Fill in the blank. Moms give birth to children and try hard to raise them to become functioning members of society. They sooth cries, clean up messes, work through the tantrums, handle the back talking, and love unconditionally. Moms are moms, but that’s not all they are – moms are also people. People have flaws, people are authentic, and people are complex. Unfortunately, society expects a ton from mothers. They are expected to be perfect, to raise their children how other’s perceive “raising children” to look. We need to take expectations away from mothers and allow mothers to be human. Parenting is a journey that looks different for everyone, and as long as the children involved are safe and happy and well cared for, motherhood can be designed in any way they please. The blank is often filled in with reality, and everyone’s blank is different.
I am a mom and I hate being pregnant. This is a reality for so many mothers out there. Pregnancy is quite the amazing biological process, and for many women that process is extremely difficult. Weight gain, morning sickness, muscle aches, swelling, fatigue, indigestion, and mood swings are just a few of the symptoms experienced during pregnancy, and some women experience them on a higher scale than others. For some, complications make the experience almost unbearable. Gestational diabetes is a temporary condition that some pregnant women experience that can make pregnancy even more uncomfortable than it might already feel.
Each story is different for everyone, and some women feel amazing during pregnancy – it’s just important to understand that being a mother doesn’t mean you have to love being pregnant. Having a difficult pregnancy doesn’t make you any less of a mother, and it’s damaging to expect every mother to love having life growing inside of them. For some, that life growing inside of them feels more like a nine month sickness than a nine month blessing, even if the end result is a beautiful one.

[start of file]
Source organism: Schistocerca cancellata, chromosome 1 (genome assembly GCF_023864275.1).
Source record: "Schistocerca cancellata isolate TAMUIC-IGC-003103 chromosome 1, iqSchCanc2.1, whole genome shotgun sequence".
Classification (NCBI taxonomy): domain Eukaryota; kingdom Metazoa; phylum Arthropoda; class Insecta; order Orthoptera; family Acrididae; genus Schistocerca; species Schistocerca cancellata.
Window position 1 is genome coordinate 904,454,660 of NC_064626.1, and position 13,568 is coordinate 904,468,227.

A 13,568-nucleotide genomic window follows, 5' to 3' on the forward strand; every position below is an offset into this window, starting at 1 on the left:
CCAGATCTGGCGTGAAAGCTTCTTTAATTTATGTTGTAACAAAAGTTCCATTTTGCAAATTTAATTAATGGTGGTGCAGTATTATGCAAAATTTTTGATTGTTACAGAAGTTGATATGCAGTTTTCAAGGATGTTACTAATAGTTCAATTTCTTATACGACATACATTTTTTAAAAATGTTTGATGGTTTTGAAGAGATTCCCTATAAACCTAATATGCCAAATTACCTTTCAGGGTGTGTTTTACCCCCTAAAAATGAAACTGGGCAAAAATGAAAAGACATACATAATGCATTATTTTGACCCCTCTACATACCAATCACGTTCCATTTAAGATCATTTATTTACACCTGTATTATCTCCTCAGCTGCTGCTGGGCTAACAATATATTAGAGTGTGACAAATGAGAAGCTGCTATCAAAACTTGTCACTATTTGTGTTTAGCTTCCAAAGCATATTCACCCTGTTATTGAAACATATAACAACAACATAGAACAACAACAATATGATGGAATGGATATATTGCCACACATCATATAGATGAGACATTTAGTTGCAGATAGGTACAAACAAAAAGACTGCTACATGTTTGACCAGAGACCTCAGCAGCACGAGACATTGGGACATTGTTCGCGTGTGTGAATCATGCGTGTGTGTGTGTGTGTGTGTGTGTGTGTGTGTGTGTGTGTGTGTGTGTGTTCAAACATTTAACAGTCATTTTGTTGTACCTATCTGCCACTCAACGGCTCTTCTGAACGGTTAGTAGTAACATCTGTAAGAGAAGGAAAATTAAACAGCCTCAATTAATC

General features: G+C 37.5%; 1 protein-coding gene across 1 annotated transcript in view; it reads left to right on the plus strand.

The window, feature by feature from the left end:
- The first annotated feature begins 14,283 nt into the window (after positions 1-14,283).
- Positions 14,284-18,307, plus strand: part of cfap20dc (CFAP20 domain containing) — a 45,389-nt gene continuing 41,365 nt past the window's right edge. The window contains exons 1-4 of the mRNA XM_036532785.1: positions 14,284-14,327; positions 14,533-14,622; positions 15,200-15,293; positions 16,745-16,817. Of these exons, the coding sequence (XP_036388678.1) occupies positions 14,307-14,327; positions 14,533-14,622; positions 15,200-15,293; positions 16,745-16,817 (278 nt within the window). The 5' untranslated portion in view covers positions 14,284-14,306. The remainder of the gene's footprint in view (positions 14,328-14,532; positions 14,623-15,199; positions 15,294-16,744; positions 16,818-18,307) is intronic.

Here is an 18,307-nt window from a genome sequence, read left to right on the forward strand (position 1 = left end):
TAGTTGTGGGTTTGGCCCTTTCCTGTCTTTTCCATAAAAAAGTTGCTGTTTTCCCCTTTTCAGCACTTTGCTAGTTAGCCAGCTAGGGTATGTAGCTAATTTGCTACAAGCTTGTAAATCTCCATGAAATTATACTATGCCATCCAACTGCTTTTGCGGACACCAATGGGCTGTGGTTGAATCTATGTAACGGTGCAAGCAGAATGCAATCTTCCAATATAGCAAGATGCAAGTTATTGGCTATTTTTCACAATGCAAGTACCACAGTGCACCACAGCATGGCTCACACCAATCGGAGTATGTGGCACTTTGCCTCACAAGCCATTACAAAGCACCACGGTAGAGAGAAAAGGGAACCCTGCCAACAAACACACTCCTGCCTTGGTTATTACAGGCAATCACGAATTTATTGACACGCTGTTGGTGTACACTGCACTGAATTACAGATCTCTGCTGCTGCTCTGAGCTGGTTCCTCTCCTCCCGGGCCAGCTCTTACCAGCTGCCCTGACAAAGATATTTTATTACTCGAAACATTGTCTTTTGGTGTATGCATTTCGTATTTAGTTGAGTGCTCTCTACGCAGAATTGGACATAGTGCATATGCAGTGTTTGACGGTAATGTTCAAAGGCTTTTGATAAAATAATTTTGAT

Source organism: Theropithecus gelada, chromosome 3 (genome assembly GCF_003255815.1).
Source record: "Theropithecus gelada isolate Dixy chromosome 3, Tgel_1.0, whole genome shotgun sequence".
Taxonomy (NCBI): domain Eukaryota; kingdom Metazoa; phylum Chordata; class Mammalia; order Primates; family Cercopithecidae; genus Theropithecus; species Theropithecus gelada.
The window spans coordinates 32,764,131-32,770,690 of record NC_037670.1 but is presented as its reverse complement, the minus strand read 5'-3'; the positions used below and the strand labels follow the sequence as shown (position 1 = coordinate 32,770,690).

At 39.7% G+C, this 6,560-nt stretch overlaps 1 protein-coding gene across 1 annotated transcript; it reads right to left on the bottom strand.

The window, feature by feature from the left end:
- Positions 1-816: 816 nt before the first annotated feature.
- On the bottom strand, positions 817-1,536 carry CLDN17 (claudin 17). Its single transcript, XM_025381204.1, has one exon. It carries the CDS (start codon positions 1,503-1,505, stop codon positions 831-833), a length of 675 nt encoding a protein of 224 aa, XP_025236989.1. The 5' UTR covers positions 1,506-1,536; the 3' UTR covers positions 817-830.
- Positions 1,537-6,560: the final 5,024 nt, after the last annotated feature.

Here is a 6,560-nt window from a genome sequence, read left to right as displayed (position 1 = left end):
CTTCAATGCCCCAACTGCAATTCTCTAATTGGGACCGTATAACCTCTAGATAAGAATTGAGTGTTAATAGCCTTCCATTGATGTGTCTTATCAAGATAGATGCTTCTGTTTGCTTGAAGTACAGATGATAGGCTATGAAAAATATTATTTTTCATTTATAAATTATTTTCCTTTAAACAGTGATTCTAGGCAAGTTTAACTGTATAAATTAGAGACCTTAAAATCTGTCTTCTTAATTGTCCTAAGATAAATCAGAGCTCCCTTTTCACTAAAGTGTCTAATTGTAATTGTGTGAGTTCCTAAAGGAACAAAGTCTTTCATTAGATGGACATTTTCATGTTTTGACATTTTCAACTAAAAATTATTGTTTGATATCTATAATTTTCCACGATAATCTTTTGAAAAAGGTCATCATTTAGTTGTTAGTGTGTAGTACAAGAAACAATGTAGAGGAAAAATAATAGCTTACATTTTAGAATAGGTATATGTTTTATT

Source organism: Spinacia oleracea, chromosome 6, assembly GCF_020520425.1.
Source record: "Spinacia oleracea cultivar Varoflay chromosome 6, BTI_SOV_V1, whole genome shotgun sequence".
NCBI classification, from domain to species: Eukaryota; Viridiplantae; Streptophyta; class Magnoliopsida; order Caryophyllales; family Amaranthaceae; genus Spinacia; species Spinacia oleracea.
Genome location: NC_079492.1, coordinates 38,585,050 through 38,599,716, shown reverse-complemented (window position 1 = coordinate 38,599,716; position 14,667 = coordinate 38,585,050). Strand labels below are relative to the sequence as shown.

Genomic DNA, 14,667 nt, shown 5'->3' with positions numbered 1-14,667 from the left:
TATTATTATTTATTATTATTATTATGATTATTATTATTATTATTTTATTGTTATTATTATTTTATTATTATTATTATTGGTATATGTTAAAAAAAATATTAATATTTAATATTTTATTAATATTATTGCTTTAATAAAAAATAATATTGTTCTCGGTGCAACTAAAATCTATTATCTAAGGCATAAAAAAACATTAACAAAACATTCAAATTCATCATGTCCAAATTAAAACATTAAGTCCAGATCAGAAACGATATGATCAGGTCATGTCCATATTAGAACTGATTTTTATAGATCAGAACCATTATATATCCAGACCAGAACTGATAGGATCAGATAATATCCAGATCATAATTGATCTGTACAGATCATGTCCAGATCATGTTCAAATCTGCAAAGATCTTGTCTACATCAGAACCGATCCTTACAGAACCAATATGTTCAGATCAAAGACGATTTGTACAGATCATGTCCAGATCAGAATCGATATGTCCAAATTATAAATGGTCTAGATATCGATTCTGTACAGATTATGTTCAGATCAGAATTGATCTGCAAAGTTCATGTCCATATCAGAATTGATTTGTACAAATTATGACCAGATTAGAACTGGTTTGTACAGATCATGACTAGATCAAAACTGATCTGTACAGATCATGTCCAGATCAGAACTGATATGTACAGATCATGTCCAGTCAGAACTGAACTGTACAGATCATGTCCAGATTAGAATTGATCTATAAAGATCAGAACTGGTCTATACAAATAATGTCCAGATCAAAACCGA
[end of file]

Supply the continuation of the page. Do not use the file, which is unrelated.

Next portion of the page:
I am a mother and I am sick. Being sick can mean any number of things: cancer, chronic illness, or even mental illness. The point here is that you are a mother, and your health isn’t at 100% all of the time. Mothers are resilient in nature, but it’s unrealistic to assume that every mother can wake up early with their little one, breastfeed, handle pregnancy, stay calm in frustrating situations, or have energy to keep up with their kids every day. Those with chronic acid reflux may experience an extremely painful pregnancy despite the many options for treatment. Those with cancer may have issues conceiving once cancer free, or may have a hard time focusing all of their energy on parenting once they’ve been diagnosed. Those with a mental illness may struggle with postpartum depression or getting past fatigue.
The list is long for the possible illnesses mothers may experience while they are parenting and it’s important to note how many mothers struggle with their health while doing their best to parent. Whether it’s asthma, anxiety, or heart disease, struggling with your health while parenting is difficult and it’s important to note that we all have difficulties and for some women they are juggling medical visits with teaching their child how to walk.